Japanese Prime Minister Shinzo Abe visited the quake-hit northern region of Hokkaido Sunday as officials confirmed more deaths, bringing the toll to 42.
Abe toured the city and commercial hub of Sapporo, where Thursday's 6.6-magnitude jolt has left houses tilted and roads cracked.
He also visited hard-hit Atsuma, a small rural town which has seen most of the deaths caused by the quake.
A cluster of dwellings in the town were wrecked when a hillside collapsed from the force of the quake, creating deep brown scars in the landscape.
After visiting local political leaders and residents at shelters, Abe quickly returned to Tokyo to hold a cabinet meeting where he said the government will release 540 million yen ($4.9 million) from a reserve fund for the disaster.
"We must create a framework in which the affected municipalities can... take emergency measures and rebuild themselves," Abe said during the cabinet meeting.
Abe also reported that the death toll rose to 42, according to local media including national broadcaster NHK and Jiji Press.
Chief Cabinet Secretary Yoshihide Suga separately told local media that one person remained missing, Jiji Press said.
The Hokkaido government however said the death toll stood at 39 as of Sunday evening, with one person unaccounted for.
Abe visited the area as search-and-rescue operations continue around the clock to pull more bodies.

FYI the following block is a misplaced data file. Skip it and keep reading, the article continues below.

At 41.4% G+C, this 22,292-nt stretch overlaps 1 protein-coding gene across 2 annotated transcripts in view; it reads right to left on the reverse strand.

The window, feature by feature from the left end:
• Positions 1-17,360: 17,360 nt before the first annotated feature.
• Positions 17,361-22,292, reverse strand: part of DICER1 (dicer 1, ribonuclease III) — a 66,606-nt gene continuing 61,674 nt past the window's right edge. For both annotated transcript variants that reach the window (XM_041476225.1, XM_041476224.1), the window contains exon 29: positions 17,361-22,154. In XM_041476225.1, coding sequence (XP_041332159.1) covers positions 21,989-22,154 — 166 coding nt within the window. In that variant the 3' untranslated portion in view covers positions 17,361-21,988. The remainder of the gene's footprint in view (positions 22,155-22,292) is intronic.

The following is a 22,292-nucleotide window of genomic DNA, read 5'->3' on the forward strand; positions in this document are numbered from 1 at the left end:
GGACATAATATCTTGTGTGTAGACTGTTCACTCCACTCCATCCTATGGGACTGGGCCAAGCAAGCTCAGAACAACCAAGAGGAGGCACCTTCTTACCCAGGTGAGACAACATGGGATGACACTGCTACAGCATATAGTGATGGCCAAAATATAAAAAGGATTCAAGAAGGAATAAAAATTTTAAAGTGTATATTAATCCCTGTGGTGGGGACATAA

"There is on-and-off rain at Atsuma. The work is continuing to look for the missing persons," a regional disaster management official told AFP.
Abe said the central government has dispatched some 40,000 rescue workers, including Self-Defence Forces, to look for the missing with the aid of bulldozers, sniffer dogs and helicopters.
All three million households in Hokkaido lost power when Thursday's quake damaged a thermal plant supplying electricity to the region.
Power has been restored to nearly all homes but officials are asking local residents and businesses to save energy, particularly after the weekend, as electricity supplies remain unstable.
The quake was the latest in a string of natural disasters to batter the island nation.
Western parts of the country are still recovering from the most powerful typhoon to strike Japan in a quarter of a century, which claimed 11 lives and shut down the main regional airport.
Japan sits on the Pacific "Ring of Fire" where many of the world's earthquakes and volcanic eruptions are recorded.
On March 11, 2011, a devastating 9.0-magnitude quake struck under the Pacific Ocean, and the resulting tsunami caused widespread damage and claimed thousands of lives.